Create a new variable.

      New-Variable [-Name] String [[-value] Object]
           [-scope string] [-description string] [-Visibility {Public | Private}]
              [-option {None | ReadOnly | Constant | Private | AllScope}]
                 [-force] [-passThru] [-whatIf] [-confirm]
       The name of the new variable(s).

   -Value Object
       The value to assign to the variable, may be piped.

   -Scope string
       The scope in which this variable is valid. 
       Valid values are "Global", "Local", "Private" or "Script", or a number 
       relative to the current scope ( 0 through the number of scopes, where 
       0 is the current scope and 1 is its parent). "Local" is the default.
       For more, type "get-help about_scope".

   -Description string
       A description of the variable

   -Option string
       Where the new variable should be visible/changeable:

       Valid values are:

         None      Set no options. ("None" is the default.)

         ReadOnly  The value of the variable cannot be changed except by using
                   the Force parameter. You can use Remove-Variable to delete the variable.

         Constant  The variable cannot be deleted, and its properties cannot be changed.
                   "Constant" is available only when you are creating an alias.
                   You cannot change the option of an existing variable to "Constant".

         Private   The variable is available only within the scope specified by the Scope parameter.
                   It is inherited by child scopes. (This value is not related to the
                   "Private" value of the Visibility parameter.)

         AllScope  The variable is copied to any new scopes that are created.

       To see the Options property of the variables, type:
          "get-variable| format-table -property name, options -autosize"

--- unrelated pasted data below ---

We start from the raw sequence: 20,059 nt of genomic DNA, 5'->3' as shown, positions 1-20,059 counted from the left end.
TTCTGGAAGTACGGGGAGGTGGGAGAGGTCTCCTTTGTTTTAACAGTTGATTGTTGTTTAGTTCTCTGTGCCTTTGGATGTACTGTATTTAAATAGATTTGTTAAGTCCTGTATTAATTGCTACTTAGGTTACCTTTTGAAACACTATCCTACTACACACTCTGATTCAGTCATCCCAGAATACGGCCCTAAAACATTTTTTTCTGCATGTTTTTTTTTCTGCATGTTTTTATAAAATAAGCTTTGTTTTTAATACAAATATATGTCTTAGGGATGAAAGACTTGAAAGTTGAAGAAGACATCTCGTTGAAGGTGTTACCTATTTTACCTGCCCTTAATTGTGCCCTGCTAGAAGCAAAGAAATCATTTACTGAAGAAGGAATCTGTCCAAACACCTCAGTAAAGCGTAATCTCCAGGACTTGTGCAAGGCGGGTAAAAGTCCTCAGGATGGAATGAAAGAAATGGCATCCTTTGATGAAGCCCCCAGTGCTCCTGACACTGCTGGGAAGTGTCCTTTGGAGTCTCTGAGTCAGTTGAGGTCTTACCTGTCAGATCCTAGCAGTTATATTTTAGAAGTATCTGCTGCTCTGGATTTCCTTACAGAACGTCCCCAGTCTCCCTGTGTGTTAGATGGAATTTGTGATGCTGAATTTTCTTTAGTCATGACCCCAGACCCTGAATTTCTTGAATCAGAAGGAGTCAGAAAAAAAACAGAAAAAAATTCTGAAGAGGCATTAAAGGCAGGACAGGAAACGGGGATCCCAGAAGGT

Override restrictions as long as security is not compromised.
       Allow a new variable to be created with the same name as an existing read-only variable.

   -Visibility {Public | Private}
       Whether the variable is visible outside of the session in which it was created.
       This parameter is designed for  use in scripts and commands that will be delivered to other users.

       When a variable is private, it does not appear in lists of variables, such as
       those returned by Get-Variable, or in displays of the Variable: drive.
       Commands to read or change the value of a private variable return an error.
       However, the user can run commands that use a private variable if the commands were
       written in the session in which the variable was defined.

       Pass the object through the pipeline. By default, New-Variable 
       does not pass any objects through the pipeline.
       Describe what would happen if you executed the command without
       actually executing the command.
       Prompt for confirmation before executing the command.

Standard Aliases for New-Variable: nv

A private variable will be visible only to the current function, by default variables are visible to the current script, or if typed on the command line, to the current session/scope.

A ReadOnly variable can still be changed (or removed) by specifying -force.

A constant variable cannot be changed or removed, it is constant for the duration of the session.

The AllScope option will automatically copy the variable to any new child scope.


Create a new variable:

PS C:\> new-variable delivery_day
PS C:\> set-variable delivery_day 'Monday'
PS C:\> "$delivery_day"

Create a new variable and assign a value:

PS C:\> new-variable zipcode -value 90210
PS C:\> "$zipcode"
PS C:\> $zipcode=54398
PS C:\> "$zipcode"

Create a new private variable:

PS C:\> new-variable -name SS64 -visibility private

“Everything is on the move, nothing is constant” ~ Heraclitus

Related PowerShell Cmdlets

Clear-Variable - Remove the value from a variable.
Get-Variable - Get a PowerShell variable.
New-Variable - Create a new variable.
Remove-Variable - Remove a variable and its value.
Set-Variable - Set a variable.
How-to: Variables and Operators - Create variable, add to value, subtract, divide.
Equivalent bash command: export - Set an environment variable.

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